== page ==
08   109,291  274,224   28.1%   70.5%
09   178,908   54,944   75.7%   23.2%
10   203,937  210,734   48.4%   50.0%
11    58,585  235,797   19.7%   79.1%
12   140,683  224,490   37.9%   60.4%
13    54,001  219,885   19.4%   79.1%
14   124,630  185,961   39.5%   59.0%
15   119,785  115,317   50.4%   48.5%
16   160,809   77,473   66.4%   32.0%
17   137,632  172,338   43.5%   54.5%
18   189,823   57,669   75.7%   23.0%
19    71,238  195,512   26.3%   72.2%
20   177,167   96,672   63.7%   34.7%
21   220,439  232,935   47.8%   50.5%
22   206,114  210,011   48.8%   49.7%
23   146,619  151,914   48.5%   50.2%
24   180,609  161,671   51.9%   46.5%
25   177,801  216,143   44.3%   53.9%
26   185,956  248,196   42.1%   56.2%
27   104,511  170,800   37.4%   61.1%
28   125,628  115,109   51.6%   47.2%
29   106,229   52,937   65.9%   32.9%
30   212,373   50,270   79.8%   18.9%
31   191,113  202,934   47.4%   50.3%
32   187,919  151,944   54.4%   44.0%
33   117,340   41,209   73.0%   25.6%
34   106,837   98,533   51.5%   47.5%
35   188,138   84,796   67.6%   30.5%
36    82,872  221,600   26.9%   71.9%

Joe Biden carried 14 of the 36 Congressional districts, the 13 that Democratic candidates won plus CD24. He came close in a lot of others – within two points in CDs 02, 03, 10, 22, and 23, and within five in CDs 06, 21, and 31 – but the Congressional map gets the award for most effecting gerrymandering, as the Presidential results most closely matched the number of districts won.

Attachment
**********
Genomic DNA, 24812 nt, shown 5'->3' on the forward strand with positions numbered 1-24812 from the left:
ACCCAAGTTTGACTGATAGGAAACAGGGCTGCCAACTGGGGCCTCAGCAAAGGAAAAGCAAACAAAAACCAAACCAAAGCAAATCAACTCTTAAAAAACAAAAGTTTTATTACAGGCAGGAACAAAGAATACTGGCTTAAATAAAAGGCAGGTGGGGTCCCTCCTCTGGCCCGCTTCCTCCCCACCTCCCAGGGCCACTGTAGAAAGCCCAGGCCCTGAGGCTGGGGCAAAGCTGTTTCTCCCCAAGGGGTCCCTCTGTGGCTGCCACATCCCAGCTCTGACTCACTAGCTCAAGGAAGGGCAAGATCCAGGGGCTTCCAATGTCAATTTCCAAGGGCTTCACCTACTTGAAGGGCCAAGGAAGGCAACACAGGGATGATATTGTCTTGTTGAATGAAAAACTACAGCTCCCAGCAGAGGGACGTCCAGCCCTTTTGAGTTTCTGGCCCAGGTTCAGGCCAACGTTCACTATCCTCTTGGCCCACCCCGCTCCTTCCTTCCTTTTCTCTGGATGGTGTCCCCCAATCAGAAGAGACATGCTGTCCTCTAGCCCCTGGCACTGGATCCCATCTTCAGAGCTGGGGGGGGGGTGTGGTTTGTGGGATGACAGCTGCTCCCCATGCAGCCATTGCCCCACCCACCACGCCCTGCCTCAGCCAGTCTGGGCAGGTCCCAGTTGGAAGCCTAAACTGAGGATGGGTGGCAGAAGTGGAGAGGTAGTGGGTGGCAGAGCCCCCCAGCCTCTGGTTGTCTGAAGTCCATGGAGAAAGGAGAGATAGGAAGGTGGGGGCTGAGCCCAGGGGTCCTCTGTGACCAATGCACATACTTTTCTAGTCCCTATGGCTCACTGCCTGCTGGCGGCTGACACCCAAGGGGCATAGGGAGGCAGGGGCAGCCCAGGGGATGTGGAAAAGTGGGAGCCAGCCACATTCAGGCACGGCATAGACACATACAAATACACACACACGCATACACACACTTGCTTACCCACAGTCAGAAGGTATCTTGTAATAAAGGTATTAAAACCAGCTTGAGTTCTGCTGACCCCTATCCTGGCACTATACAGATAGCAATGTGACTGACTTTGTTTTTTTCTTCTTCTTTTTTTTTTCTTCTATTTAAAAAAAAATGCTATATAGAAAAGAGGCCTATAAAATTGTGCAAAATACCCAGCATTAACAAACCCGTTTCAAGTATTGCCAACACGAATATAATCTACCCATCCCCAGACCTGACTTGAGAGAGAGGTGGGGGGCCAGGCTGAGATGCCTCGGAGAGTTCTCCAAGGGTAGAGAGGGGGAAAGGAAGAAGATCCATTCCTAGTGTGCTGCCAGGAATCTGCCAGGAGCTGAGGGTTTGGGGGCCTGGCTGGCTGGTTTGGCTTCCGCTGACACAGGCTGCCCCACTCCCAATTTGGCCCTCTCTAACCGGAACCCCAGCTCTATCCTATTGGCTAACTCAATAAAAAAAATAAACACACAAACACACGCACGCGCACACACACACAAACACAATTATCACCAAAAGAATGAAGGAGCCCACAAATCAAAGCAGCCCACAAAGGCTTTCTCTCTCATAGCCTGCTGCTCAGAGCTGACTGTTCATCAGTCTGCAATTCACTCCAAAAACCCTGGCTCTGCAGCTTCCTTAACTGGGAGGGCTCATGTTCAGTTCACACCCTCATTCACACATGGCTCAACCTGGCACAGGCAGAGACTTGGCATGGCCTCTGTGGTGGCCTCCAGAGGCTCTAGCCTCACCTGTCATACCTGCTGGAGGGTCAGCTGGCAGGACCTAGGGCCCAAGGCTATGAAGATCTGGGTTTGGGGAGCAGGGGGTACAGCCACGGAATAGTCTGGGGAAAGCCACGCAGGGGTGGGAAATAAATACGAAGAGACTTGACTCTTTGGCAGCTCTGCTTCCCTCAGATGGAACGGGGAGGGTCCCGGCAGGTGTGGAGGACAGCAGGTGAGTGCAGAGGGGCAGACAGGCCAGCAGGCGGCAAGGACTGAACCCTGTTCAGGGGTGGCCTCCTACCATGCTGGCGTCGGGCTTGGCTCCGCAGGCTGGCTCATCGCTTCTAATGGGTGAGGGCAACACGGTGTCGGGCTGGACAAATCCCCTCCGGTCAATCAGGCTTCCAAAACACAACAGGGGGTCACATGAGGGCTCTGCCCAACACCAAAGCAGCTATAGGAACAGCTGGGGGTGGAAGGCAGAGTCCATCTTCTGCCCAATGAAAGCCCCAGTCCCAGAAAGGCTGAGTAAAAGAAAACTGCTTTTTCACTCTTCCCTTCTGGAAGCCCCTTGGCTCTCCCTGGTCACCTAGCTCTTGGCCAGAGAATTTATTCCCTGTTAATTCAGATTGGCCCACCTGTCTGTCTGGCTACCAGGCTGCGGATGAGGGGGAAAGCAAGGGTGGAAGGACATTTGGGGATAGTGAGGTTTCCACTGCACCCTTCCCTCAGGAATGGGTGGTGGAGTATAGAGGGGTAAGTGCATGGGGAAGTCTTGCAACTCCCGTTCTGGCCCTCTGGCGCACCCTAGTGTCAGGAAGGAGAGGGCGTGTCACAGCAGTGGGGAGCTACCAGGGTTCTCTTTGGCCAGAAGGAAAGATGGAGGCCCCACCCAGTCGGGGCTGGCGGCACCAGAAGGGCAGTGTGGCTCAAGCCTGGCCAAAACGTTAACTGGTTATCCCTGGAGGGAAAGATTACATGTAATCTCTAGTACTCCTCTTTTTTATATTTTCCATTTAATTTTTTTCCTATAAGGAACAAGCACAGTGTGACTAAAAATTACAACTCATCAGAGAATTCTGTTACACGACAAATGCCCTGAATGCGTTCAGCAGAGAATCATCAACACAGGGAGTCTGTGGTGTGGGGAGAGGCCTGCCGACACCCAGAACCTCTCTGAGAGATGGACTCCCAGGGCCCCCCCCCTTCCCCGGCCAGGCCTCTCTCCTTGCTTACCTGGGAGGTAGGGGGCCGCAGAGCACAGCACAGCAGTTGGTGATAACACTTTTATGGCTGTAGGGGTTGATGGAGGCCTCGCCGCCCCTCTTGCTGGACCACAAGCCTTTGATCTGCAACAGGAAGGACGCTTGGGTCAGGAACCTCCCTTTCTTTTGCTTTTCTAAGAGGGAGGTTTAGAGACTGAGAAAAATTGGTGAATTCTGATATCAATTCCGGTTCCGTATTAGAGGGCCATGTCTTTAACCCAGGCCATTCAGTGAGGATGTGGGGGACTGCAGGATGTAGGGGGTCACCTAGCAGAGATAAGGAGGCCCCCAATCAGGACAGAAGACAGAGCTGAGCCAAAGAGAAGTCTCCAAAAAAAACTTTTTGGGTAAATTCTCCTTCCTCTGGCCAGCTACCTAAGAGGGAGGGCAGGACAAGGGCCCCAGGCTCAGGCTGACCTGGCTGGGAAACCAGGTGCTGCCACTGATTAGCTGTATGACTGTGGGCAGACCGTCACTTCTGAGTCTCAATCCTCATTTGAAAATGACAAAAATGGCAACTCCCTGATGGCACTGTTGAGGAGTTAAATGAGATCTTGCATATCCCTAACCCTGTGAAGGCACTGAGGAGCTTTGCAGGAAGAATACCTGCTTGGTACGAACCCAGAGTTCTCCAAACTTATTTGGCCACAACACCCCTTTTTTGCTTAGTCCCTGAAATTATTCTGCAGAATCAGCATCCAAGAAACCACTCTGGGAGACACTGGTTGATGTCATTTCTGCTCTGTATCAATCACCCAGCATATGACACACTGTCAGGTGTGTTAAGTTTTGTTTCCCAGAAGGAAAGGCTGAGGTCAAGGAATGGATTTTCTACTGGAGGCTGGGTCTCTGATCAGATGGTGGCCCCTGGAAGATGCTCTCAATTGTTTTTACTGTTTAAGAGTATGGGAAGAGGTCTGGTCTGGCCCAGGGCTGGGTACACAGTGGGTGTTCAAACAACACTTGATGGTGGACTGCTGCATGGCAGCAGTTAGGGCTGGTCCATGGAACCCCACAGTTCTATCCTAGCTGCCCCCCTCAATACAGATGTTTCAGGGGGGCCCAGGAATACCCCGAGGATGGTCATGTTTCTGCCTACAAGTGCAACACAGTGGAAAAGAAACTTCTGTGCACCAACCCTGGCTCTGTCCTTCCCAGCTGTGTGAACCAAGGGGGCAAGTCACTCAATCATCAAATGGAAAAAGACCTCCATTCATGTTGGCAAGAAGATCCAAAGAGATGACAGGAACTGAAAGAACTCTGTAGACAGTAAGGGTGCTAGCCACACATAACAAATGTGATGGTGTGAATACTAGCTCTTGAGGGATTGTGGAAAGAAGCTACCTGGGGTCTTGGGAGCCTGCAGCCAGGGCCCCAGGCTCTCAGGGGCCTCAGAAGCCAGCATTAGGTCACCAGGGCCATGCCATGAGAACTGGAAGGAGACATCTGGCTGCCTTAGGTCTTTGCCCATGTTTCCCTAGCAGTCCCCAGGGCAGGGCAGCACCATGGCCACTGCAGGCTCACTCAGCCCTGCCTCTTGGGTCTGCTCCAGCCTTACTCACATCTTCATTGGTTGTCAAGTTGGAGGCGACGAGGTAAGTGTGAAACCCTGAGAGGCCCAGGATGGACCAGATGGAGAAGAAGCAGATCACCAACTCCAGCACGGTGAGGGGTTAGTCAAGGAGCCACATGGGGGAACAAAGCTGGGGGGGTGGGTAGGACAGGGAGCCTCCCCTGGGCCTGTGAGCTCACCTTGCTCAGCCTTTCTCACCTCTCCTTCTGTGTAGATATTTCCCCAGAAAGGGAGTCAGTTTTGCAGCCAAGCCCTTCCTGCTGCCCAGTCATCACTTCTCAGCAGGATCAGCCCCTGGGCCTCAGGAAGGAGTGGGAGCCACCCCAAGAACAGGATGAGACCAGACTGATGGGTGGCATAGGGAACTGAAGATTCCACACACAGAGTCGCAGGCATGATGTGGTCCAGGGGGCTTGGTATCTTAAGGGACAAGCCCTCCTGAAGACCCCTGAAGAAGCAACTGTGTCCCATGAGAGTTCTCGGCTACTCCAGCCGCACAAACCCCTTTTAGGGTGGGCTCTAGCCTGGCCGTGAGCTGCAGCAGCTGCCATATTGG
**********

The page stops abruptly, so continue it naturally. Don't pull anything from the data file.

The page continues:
Generally speaking, Biden did a little worse than Beto in 2018, which isn’t a big surprise given that Beto lost by two and a half points while Biden lost by five and a half. Among the competitive districts, Biden topped Beto in CDs 03 (48.6 to 47.9), 07 (53.6 to 53.3), and 24 (51.9 to 51.6), and fell short elsewhere. He lost the most ground compared to Beto in the Latino districts, which is a subject we have covered in much detail. I only focused on the closer districts in my 2018 analysis, but you can see the full 2018 data here. Biden’s numbers are far more comparable to Hillary Clinton’s in 2016 – I’ll get into that in more detail in a subsequent post.